BAVARO, DOMINICAN REPUBLIC —
U.S. President Donald Trump's immigration policies dominated talk on Wednesday at a summit of Latin American and Caribbean leaders who vowed to defend the rights of migrant communities.
The leaders veered off script after Trump signed executive actions calling for construction of a border wall and stripping support for so-called sanctuary cities. Many of the leaders also warily anticipated his support for protectionist measures.
“It's worrisome that his intentions put our commercial, employment, migration and environmental interests at risk,” said Cuban President Raul Castro.
Closed door meeting
He was among several leaders attending a summit in the Dominican Republic organized by the 33-nation grouping of the Community of Latin American and Caribbean States that took place days after Trump took office. The group's new leader, El Salvador President Salvador Sanchez, said his country would take action to confront changes that were occurring on a global scale.
Leaders pledged to reject the criminalization of immigration and defend the rights of migrants. Ecuadorean President Rafael Correa called upon everyone to “assume a clear position in defense of migrants, not only from Latin America and the Caribbean, but the entire world.”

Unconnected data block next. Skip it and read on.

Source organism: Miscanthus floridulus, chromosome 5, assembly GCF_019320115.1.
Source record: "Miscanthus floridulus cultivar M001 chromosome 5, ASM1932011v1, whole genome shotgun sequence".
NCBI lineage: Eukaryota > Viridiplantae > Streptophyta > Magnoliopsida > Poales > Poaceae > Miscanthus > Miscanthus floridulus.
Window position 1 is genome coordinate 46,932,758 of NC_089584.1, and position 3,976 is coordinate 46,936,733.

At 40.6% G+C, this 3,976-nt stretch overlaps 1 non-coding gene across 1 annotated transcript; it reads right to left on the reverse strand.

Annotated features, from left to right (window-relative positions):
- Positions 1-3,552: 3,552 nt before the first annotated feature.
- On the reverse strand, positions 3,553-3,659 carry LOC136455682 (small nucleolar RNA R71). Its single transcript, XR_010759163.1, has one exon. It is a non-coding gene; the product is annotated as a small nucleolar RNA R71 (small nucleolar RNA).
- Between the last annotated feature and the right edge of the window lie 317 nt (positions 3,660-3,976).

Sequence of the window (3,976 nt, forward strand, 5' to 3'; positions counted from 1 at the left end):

Chilean Foreign Minister Heraldo Munoz said that during the group's first meeting, which was held behind closed doors, an attitude opposing protectionism and closed borders prevailed.
“Latin America and the Caribbean have taken a stand in favor of the integration, in favor of the opening, in favor of the preservation of the advances that have been made in the matter of free trade,” he said.
Three countries missing
Munoz, however, said that there would be no discussion of Trump's withdrawal on Monday from the Trans-Pacific Partnership because it only affects three countries in the region: Chile, Peru and Mexico.
The presidents of Chile, Mexico and Colombia announced at the last minute that they would not be attending the summit, which only drew 10 presidents and two prime ministers.